Valtteri Bottas will start a Grand Prix from pole position for the third time in a row on Sunday after a stunning performance in Barcelona qualifying saw him beat Mercedes team mate Lewis Hamilton by over half a second, with Sebastian Vettel third for Ferrari.
Red Bull’s Max Verstappen took fourth to split the scarlet cars, beating Charles Leclerc, who was carrying suspected floor damage on his SF90 after heavy contact with the kerbs in Q2. Verstappen’s team mate Pierre Gasly was sixth, ahead of the Haas duo of Romain Grosjean and Kevin Magnussen, and the Toro Rosso of Daniil Kvyat.
It was another mixed session for Renault. Daniel Ricciardo – carrying a three-place grid penalty for his collision with Daniil Kvyat in Baku – rounded out the top 10, but team mate Nico Hulkenberg made a shock Q1 exit after limping back to the pits with a damaged car following an early off at Turn 4. His crew made swift repairs and got him back out, but it was too little too late for the German.
QUALIFYING HIGHLIGHTS: 2019 Spanish Grand Prix
AS IT HAPPENED
Q1 – Hulkenberg falls out after early shunt, as Stroll misses Q2 for ninth straight race
With just a few minutes of qualifying gone, Nico Hulkenberg got badly out of shape going through Turn 4. As he tried to correct a slide, his R.S.19 pushed through the gravel and nerfed the barriers, the soft impact still enough to take off the German’s front wing.
As Hulkenberg made his way slowly back to the pits, he was forced to avoid the spinning Williams of George Russell, who was pushing hard despite the five-place grid penalty he received after his own Turn 4 off during Free Practice 3 forced a change of gearbox.
Hulkenberg’s incident left him on the back foot and saw him fail to make it out of Q1 for the second time this year – despite finishing just 0.019s behind 15th placed team mate Daniel Ricciardo – while Russell recovered to end the segment in a pre-penalty P19.
Out with that pair went the Alfa Romeo of Antonio Giovinazzi, whose team mate Kimi Raikkonen made it through to Q2 in P13, the Racing Point of Lance Stroll – out in Q1 for the ninth consecutive weekend – and the second Williams of Robert Kubica, who was slowest of all.
The first segment, meanwhile, saw Lando Norris finish an impressive P6, a mere 0.632s back from Valtteri Bottas’ Q1-leading time, with the Haas of Kevin Magnussen close at hand too.
Q2 – McLaren fail to convert pace, as Ricciardo squeezes through
As the teams began to turn their wicks up, first Lewis Hamilton then Valtteri Bottas established new track records for the Circuit de Barcelona-Catalunya, Bottas ending the segment P1 having posted a 1m 15.924s lap – over seven-tenths faster than Sebastian Vettel could manage in the leading Ferrari in P3.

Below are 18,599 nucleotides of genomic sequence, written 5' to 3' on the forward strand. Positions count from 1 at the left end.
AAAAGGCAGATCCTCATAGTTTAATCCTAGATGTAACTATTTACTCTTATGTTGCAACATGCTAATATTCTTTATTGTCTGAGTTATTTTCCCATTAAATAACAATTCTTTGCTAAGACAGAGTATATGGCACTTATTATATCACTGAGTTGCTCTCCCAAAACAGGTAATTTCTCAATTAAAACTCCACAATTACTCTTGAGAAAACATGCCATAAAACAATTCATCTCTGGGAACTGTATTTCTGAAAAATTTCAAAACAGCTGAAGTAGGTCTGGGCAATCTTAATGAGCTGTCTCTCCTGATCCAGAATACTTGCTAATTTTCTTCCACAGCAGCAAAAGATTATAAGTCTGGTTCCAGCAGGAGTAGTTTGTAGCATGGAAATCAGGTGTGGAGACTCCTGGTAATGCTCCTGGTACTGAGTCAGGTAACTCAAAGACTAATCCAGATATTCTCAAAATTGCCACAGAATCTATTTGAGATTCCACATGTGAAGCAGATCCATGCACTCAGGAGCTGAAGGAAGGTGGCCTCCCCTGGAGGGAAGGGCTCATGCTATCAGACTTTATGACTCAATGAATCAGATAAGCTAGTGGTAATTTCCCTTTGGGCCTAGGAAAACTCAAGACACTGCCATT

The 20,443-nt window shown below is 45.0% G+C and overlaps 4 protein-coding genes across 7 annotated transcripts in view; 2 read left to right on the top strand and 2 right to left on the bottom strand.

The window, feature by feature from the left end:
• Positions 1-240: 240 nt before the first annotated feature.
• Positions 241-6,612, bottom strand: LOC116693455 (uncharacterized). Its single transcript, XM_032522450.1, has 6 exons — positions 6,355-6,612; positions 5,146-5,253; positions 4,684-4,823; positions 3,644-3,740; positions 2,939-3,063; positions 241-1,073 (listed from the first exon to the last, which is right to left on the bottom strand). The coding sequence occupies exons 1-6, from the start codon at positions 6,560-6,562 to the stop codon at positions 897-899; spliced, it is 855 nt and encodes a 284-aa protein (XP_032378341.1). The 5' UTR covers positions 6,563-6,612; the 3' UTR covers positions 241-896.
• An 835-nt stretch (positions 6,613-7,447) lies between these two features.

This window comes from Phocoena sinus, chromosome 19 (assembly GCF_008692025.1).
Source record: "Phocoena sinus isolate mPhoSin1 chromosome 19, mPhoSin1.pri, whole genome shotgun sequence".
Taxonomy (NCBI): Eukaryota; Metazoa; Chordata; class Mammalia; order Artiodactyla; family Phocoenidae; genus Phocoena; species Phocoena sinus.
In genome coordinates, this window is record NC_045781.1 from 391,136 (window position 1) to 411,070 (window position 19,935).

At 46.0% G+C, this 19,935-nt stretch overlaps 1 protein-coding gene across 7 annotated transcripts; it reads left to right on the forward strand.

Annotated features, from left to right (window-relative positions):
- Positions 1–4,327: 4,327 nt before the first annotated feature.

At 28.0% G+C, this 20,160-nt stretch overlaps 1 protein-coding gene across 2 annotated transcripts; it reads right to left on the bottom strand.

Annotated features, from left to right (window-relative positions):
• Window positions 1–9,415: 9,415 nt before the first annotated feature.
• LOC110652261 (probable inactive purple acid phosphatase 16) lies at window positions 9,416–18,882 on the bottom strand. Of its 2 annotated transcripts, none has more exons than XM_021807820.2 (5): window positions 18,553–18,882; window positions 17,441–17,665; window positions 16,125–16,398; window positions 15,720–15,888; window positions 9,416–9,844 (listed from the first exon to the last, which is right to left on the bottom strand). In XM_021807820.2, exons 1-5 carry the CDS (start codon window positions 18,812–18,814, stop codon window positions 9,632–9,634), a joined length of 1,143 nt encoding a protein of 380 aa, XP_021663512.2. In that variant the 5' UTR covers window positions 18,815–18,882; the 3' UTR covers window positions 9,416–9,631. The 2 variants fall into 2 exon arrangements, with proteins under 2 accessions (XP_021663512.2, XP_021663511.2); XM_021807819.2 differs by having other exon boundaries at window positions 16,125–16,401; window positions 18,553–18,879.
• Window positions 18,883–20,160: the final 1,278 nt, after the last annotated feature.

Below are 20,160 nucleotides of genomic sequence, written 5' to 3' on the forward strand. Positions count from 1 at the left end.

Having looked rapido all weekend, it was a disappointing Q2 for McLaren, with both Lando Norris and local hero Carlos Sainz failing to make it through to the final part of qualifying. Alexander Albon will have been similarly annoyed not to have joined Toro Rosso team mate Daniil Kvyat in Q3, with Kimi Raikkonen and Sergio Perez – whose Alfa Romeo and Racing Point cars have looked unhappy so far this weekend – also not making the cut.
And while it may have looked a slightly doubtful statement yesterday, Daniel Ricciardo made good on his belief that he could make it through the Q3, ending the second segment in 10th place in the sole remaining Renault, as the Haas of Romain Grosjean led the midfield challenge in P7.
Q3 – Bottas takes ninth pole with new track record
Valtteri Bottas has looked a man on a mission all through the Spanish Grand Prix weekend – and as the Finn stopped the clocks on a 1m 15. 406s on his first flying lap in Q3, an audible set of “Oooos” rippled through the press room, as a new track record was established.
That first run left him 0.634s clear of team mate Lewis Hamilton as the second runs approached. Ultimately, neither driver would improve, with Bottas claiming his third pole position in a row – and by far the most dominant of his career.
Sebastian Vettel was similarly unable to go faster than his own first effort in Q3, and he finished qualifying third on the grid, a full 0.866s away despite claiming that the car “doesn’t feel bad”.
Max Verstappen did a fine job to split the Ferraris, finishing fourth ahead of Charles Leclerc – the top five incidentally the same as they finished in Baku – while Pierre Gasly was sixth in the second Red Bull.
Haas converted their pace to sit in a midfield class of one, Grosjean ahead of Magnussen, while Daniil Kvyat and Daniel Ricciardo rounded out the top 10, Kvyat’s time a full 0.662s back from Grosjean’s.
So, Mercedes maintain their seven Grand Prix streak of poles at the Circuit de Barcelona-Catalunya, having put rivals Ferrari well and truly in the shade. But unlike for the last two years it’s a seemingly indomitable Valtteri Bottas, and not Lewis Hamilton, who’ll start the race P1. A fascinating battle awaits.
The key quote
“By the time of Quali 3, it was getting better and better. Really enjoyed that, enjoy the adrenaline rush we get from those laps.
It started well this season and the way I’ve, I feel better and better in the car, so I look forward to tomorrow.” – Valtteri Bottas
Sunday’s race is set to start 1510 local time (that’s 1310 UTC). And while qualifying saw patchy cloud hovering over the track, bright sunshine is forecast for the race itself, with temperatures set to be around the 18 degree Celsius mark.
So after yet another day of Mercedes domination, can Ferrari do anything to stop their rivals driving off into the Spanish sunset? And can Lewis Hamilton get back on terms with his increasingly impressive team mate? You don’t want to miss this one.